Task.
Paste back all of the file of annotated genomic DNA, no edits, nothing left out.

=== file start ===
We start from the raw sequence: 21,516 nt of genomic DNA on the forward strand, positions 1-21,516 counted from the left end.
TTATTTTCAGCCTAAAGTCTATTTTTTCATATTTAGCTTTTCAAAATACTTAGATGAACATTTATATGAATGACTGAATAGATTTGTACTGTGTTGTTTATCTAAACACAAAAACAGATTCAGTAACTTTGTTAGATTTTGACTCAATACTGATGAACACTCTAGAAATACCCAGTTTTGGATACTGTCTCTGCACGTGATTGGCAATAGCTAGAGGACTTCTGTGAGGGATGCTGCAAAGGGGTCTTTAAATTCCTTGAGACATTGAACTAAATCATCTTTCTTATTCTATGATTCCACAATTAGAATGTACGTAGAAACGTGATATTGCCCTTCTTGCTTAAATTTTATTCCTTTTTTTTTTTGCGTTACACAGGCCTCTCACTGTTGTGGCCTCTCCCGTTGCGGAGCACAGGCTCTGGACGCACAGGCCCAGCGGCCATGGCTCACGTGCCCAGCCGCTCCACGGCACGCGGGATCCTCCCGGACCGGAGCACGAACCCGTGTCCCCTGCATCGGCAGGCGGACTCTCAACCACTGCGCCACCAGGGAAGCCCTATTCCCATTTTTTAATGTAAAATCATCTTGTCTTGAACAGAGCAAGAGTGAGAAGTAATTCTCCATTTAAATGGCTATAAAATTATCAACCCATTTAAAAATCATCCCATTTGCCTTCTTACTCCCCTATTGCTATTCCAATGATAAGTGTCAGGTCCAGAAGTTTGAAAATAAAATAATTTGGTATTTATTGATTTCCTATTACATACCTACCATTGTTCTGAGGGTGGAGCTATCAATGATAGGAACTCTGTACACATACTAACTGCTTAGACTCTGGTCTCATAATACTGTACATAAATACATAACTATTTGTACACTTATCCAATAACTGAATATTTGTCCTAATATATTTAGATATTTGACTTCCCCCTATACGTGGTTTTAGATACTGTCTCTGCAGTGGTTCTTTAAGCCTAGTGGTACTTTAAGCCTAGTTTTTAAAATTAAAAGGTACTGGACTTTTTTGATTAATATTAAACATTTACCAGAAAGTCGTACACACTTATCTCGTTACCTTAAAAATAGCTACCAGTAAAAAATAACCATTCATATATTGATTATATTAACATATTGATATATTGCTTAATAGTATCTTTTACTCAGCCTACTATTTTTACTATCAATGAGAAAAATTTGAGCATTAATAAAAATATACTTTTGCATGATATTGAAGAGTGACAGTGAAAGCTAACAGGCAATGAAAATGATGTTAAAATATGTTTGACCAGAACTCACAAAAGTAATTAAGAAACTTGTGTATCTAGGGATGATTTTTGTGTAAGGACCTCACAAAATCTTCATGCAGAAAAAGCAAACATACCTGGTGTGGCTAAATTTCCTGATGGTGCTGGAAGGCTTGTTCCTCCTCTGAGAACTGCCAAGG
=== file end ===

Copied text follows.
We start from the raw sequence: 21,516 nt of genomic DNA on the forward strand, positions 1-21,516 counted from the left end.
TTATTTTCAGCCTAAAGTCTATTTTTTCATATTTAGCTTTTCAAAATACTTAGATGAACATTTATATGAATGACTGAATAGATTTGTACTGTGTTGTTTATCTAAACACAAAAACAGATTCAGTAACTTTGTTAGATTTTGACTCAATACTGATGAACACTCTAGAAATACCCAGTTTTGGATACTGTCTCTGCACGTGATTGGCAATAGCTAGAGGACTTCTGTGAGGGATGCTGCAAAGGGGTCTTTAAATTCCTTGAGACATTGAACTAAATCATCTTTCTTATTCTATGATTCCACAATTAGAATGTACGTAGAAACGTGATATTGCCCTTCTTGCTTAAATTTTATTCCTTTTTTTTTTTGCGTTACACAGGCCTCTCACTGTTGTGGCCTCTCCCGTTGCGGAGCACAGGCTCTGGACGCACAGGCCCAGCGGCCATGGCTCACGTGCCCAGCCGCTCCACGGCACGCGGGATCCTCCCGGACCGGAGCACGAACCCGTGTCCCCTGCATCGGCAGGCGGACTCTCAACCACTGCGCCACCAGGGAAGCCCTATTCCCATTTTTTAATGTAAAATCATCTTGTCTTGAACAGAGCAAGAGTGAGAAGTAATTCTCCATTTAAATGGCTATAAAATTATCAACCCATTTAAAAATCATCCCATTTGCCTTCTTACTCCCCTATTGCTATTCCAATGATAAGTGTCAGGTCCAGAAGTTTGAAAATAAAATAATTTGGTATTTATTGATTTCCTATTACATACCTACCATTGTTCTGAGGGTGGAGCTATCAATGATAGGAACTCTGTACACATACTAACTGCTTAGACTCTGGTCTCATAATACTGTACATAAATACATAACTATTTGTACACTTATCCAATAACTGAATATTTGTCCTAATATATTTAGATATTTGACTTCCCCCTATACGTGGTTTTAGATACTGTCTCTGCAGTGGTTCTTTAAGCCTAGTGGTACTTTAAGCCTAGTTTTTAAAATTAAAAGGTACTGGACTTTTTTGATTAATATTAAACATTTACCAGAAAGTCGTACACACTTATCTCGTTACCTTAAAAATAGCTACCAGTAAAAAATAACCATTCATATATTGATTATATTAACATATTGATATATTGCTTAATAGTATCTTTTACTCAGCCTACTATTTTTACTATCAATGAGAAAAATTTGAGCATTAATAAAAATATACTTTTGCATGATATTGAAGAGTGACAGTGAAAGCTAACAGGCAATGAAAATGATGTTAAAATATGTTTGACCAGAACTCACAAAAGTAATTAAGAAACTTGTGTATCTAGGGATGATTTTTGTGTAAGGACCTCACAAAATCTTCATGCAGAAAAAGCAAACATACCTGGTGTGGCTAAATTTCCTGATGGTGCTGGAAGGCTTGTTCCTCCTCTGAGAACTGCCAAGG